National Center for Complementary and Integrative Health (NCCIH)
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NCCIH's Role in the NIH HEAL Initiative


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NIH HEAL Initiative


What is NCCIH's Role in HEAL? 

The National Center for Complementary and Integrative Health (NCCIH) is an active participant in the NIH HEAL (Helping to End Addiction Long-termSM) Initiative — a trans-NIH effort to accelerate scientific solutions to stem the national public health crisis related to opioids. In concert with other NIH institutes and centers (ICs), NCCIH is working to identify and fund research in the two priority areas outlined in the NIH HEAL Initiative scientific research plan:   

  1. Improve treatments for opioid misuse and addiction through identifying new treatment options for addiction and optimizing effective existing therapies; 
  2. Enhance pain management via improved understanding of chronic pain and developing new, nonaddictive pain treatments. 

During Fiscal Year 2019, the center will publish several funding opportunity announcements (FOAs) related to these priority areas. NCCIH is well positioned to develop initiatives because these areas have been priorities for the Division of Extramural Research and Division of Intramural Research (particularly with regard to pain management).

To meet the expansive goals of the NIH HEAL Initiative, multiple ICs are providing expertise and leadership for specific components. NCCIH is leading or co-leading several initiatives (described in more detail below). We are also signing on to FOAs led by other ICs that will support research related to our mission. We want to ensure that our research community is aware of all new funding opportunities. 

NCCIH Led or Co-Led Initiatives

Pragmatic and Implementation Studies for the Management of Pain to Reduce Opioid Prescribing (PRISM)

  • The PRISM program will support multiple trials to conduct research embedded in health care systems to collect “real world” data to determine the effectiveness of interventions for pain and assess the impact of implementing interventions to improve pain management. In FY2019, the PRISM program will 1) launch a pragmatic trial of acupuncture for chronic low back pain in older adults in collaboration with The Centers for Medicare & Medicaid Services (CMS); and 2) support pragmatic trials and implementation studies conducted within partnering health care systems to improve adherence to evidence-based pain management guidelines or implement evidence-based pain interventions into care delivery.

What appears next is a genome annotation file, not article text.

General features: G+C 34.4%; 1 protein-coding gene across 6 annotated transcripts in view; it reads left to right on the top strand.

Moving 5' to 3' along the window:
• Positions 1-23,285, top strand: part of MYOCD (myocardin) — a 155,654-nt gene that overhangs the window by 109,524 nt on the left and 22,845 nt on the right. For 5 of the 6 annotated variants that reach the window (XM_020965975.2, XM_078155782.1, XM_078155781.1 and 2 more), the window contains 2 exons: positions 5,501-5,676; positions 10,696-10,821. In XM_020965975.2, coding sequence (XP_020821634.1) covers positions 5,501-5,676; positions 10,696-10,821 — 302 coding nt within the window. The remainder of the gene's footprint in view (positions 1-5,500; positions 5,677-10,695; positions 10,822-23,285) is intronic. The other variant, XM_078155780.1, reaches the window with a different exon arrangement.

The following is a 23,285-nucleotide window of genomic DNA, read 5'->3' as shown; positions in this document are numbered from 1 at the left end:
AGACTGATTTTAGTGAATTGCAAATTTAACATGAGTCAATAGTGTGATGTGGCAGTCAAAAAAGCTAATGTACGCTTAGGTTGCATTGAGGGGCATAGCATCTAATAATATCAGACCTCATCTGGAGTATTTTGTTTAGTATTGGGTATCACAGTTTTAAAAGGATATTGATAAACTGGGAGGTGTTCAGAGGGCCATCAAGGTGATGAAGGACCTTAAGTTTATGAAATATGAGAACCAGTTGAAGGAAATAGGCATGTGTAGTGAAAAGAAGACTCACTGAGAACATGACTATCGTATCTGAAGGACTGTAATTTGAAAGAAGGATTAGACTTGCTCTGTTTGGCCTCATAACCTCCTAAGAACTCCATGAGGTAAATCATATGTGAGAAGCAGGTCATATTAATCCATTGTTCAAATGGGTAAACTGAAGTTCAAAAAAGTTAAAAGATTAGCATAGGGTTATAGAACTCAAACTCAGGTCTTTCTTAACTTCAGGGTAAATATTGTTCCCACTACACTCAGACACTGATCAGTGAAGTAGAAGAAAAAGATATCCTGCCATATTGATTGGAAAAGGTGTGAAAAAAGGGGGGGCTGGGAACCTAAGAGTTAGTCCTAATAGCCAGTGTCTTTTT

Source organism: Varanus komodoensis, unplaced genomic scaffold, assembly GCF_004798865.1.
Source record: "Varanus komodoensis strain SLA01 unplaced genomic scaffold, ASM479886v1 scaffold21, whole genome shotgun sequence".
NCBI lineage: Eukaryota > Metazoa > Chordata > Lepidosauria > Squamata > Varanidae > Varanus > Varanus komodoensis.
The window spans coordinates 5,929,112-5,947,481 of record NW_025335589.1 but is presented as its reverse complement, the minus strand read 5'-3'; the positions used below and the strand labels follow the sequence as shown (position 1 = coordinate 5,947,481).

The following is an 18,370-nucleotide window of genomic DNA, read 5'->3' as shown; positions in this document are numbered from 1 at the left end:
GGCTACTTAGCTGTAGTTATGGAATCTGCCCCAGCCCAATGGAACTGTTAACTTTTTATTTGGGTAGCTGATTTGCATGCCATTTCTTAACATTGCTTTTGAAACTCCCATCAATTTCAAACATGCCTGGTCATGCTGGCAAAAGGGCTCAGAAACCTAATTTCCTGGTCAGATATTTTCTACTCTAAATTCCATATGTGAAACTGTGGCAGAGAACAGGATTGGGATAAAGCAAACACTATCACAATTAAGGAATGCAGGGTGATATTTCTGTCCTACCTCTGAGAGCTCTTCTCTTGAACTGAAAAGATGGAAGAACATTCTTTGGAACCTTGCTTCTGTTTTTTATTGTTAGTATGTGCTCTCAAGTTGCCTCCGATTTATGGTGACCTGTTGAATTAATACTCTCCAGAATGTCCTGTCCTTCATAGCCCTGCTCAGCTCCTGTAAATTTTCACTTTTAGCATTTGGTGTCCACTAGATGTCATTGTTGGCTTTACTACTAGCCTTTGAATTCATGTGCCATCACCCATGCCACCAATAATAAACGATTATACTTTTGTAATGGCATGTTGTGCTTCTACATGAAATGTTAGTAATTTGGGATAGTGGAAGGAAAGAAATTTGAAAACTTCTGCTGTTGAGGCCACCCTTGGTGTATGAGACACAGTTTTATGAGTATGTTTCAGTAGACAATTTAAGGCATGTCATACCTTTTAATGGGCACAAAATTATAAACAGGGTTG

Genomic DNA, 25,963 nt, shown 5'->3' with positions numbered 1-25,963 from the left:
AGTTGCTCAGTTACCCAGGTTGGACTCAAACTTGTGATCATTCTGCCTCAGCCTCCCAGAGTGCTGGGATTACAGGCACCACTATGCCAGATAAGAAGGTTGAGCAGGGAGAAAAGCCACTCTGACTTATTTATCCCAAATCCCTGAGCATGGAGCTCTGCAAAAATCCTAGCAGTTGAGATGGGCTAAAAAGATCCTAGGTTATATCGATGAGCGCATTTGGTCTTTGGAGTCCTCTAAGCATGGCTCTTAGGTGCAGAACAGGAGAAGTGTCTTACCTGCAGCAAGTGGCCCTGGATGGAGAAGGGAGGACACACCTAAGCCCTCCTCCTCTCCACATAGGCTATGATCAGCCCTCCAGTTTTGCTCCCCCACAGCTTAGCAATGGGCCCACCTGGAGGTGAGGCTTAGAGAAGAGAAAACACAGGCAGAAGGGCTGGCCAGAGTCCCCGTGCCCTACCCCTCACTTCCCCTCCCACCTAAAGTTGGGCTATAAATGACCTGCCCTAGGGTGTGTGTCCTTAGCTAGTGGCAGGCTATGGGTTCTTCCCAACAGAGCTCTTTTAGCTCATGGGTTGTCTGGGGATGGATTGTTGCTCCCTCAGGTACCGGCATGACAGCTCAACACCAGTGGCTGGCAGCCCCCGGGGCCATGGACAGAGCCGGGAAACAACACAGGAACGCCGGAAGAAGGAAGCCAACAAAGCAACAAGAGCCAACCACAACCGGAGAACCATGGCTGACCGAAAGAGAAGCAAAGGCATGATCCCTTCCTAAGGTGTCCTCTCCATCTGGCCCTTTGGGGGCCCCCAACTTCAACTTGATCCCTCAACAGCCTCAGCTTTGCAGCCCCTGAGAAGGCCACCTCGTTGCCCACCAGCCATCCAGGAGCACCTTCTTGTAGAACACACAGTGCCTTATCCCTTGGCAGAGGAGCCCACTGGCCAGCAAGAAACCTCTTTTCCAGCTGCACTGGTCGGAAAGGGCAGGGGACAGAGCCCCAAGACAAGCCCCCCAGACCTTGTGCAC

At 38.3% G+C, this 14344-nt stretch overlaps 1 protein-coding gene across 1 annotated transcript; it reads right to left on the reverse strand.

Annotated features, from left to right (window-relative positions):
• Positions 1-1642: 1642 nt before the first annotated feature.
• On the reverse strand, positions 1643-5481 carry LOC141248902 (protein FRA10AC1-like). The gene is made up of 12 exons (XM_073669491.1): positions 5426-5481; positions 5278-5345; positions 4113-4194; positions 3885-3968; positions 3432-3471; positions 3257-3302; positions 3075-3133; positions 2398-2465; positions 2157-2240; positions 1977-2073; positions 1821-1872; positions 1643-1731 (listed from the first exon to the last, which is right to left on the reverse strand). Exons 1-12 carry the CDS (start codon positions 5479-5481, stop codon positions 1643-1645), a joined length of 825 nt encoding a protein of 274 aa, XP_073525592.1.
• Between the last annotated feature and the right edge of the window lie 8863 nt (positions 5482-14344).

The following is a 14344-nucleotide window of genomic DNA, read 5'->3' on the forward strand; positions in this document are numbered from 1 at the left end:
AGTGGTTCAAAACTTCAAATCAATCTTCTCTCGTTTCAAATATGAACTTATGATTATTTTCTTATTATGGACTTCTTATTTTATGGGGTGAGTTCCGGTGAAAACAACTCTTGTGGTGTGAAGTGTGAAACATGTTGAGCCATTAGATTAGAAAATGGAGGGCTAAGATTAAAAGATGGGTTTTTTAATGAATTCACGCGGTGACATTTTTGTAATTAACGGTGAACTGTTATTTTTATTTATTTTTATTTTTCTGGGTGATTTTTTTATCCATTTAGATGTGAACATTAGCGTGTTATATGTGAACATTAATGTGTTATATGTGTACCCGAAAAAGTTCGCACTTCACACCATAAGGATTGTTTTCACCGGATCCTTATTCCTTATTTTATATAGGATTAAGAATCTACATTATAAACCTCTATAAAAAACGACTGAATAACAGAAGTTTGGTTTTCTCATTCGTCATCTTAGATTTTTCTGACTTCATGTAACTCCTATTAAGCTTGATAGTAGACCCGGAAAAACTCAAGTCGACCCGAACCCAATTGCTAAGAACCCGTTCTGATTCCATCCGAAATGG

• RFA-AT-19-004
  • RFA-AT-19-005
  • Medicare National Coverage Analysis Tracking Sheet for Acupuncture for Chronic Low Back Pain (CMS) – Public comments accepted until February 14, 2019
  • View PRISM videocast and Q&A summary

Behavioral Research to Improve Medication Assisted Treatment (BRIM)

  • To test the effectiveness of combining evidence-based behavioral interventions used in novel ways in combination with medication assisted treatment (MAT), NIH will study whether select behavioral interventions such as mindfulness meditation, cognitive behavioral therapy, or multi-disciplinary rehabilitation improve adherence to MAT, improve MAT outcomes, and reduce relapse in individuals seeking treatment for opioid use disorder (OUD). This research will include large-scale effectiveness trials for behavioral interventions as part of MAT; and integrate behavioral interventions into ongoing studies that focus on improving MAT access and delivery.
  • RFA-AT-19-006
  • RFA-AT-19-007 (limited competition)
  • View the BRIM webinar and Q&A summary

The NIH Back Pain Research Consortium (NIH BACPAC)

  • NIH BACPAC is a new patient-centric translational research initiative that will address the need for better therapies for low-back pain. This initiative will focus on translational and clinical research for discovery of low-back pain mechanisms and for identification and testing of new interventions targeted to the individual patient. NCCIH’s specific interests within this initiative are (1) better understanding mind and body mechanisms of back pain and how complementary health approaches may modulate these mechanisms, and (2) how complementary approaches might be incorporated into multimodal treatment plans for low-back pain, including ways to individualize therapy.
  • RFA-AR-19-026
  • RFA-AR-19-027
  • RFA-AR-19-028
  • RFA-AR-19-029


Funding Opportunities

Background & Related Resources

Contact Information

For more information about funding opportunities related to the HEAL Initiative, contact

This page last modified March 12, 2019